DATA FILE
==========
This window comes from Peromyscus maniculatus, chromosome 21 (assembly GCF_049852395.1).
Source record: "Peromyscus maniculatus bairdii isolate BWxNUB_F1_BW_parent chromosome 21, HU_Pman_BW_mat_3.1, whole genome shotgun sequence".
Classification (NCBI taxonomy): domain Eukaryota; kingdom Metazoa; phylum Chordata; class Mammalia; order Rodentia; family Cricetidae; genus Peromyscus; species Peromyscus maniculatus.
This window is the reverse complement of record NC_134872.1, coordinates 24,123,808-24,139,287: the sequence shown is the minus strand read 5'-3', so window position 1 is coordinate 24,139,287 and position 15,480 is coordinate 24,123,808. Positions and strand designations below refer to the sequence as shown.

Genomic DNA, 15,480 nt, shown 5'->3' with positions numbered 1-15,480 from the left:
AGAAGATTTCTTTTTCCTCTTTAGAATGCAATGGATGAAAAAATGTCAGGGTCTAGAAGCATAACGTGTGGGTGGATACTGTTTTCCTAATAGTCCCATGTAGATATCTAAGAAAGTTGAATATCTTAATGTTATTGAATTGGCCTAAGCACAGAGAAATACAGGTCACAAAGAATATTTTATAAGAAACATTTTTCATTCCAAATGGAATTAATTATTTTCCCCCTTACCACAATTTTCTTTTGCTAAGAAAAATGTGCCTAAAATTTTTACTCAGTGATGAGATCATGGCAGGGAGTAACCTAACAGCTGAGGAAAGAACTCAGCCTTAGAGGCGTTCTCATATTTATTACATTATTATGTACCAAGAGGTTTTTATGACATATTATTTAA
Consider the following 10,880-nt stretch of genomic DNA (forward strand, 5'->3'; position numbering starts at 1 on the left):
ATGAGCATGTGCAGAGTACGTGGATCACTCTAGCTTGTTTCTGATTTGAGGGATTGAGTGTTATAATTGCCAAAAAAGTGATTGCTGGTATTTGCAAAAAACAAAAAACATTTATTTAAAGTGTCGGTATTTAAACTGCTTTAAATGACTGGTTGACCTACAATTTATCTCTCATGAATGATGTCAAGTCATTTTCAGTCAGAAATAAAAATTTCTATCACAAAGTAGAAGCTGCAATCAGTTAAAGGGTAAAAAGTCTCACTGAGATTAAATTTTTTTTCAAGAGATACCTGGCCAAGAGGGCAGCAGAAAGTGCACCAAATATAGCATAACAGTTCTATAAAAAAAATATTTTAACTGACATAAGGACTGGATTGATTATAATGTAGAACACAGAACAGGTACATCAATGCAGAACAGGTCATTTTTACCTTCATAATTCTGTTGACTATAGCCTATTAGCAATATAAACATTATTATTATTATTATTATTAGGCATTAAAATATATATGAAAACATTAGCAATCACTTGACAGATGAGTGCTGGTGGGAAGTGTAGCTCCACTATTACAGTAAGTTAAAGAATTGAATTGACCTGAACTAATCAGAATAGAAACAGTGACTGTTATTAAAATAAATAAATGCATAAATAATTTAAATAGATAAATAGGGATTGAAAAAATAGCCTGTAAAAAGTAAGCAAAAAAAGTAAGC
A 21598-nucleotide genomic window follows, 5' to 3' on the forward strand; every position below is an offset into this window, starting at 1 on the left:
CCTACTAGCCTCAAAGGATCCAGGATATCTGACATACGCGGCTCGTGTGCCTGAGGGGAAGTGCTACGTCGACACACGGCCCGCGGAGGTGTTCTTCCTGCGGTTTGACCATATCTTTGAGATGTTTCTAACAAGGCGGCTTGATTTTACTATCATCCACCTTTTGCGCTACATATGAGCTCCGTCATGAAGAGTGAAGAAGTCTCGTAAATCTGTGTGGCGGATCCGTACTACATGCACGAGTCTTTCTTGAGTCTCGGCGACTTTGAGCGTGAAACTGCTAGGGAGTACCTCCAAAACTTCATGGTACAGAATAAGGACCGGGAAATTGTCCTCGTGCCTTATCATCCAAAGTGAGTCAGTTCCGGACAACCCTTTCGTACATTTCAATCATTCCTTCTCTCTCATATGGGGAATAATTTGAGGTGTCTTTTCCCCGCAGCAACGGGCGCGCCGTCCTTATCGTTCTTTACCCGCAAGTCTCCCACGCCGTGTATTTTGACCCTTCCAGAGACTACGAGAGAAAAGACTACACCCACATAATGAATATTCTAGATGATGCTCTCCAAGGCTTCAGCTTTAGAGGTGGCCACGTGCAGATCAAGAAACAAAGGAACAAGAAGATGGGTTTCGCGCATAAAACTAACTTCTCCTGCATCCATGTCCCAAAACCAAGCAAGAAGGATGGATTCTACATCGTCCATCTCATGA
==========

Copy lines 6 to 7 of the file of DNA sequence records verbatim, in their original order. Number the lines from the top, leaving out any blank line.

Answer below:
AGAAGATTTCTTTTTCCTCTTTAGAATGCAATGGATGAAAAAATGTCAGGGTCTAGAAGCATAACGTGTGGGTGGATACTGTTTTCCTAATAGTCCCATGTAGATATCTAAGAAAGTTGAATATCTTAATGTTATTGAATTGGCCTAAGCACAGAGAAATACAGGTCACAAAGAATATTTTATAAGAAACATTTTTCATTCCAAATGGAATTAATTATTTTCCCCCTTACCACAATTTTCTTTTGCTAAGAAAAATGTGCCTAAAATTTTTACTCAGTGATGAGATCATGGCAGGGAGTAACCTAACAGCTGAGGAAAGAACTCAGCCTTAGAGGCGTTCTCATATTTATTACATTATTATGTACCAAGAGGTTTTTATGACATATTATTTAA
Consider the following 10,880-nt stretch of genomic DNA (forward strand, 5'->3'; position numbering starts at 1 on the left):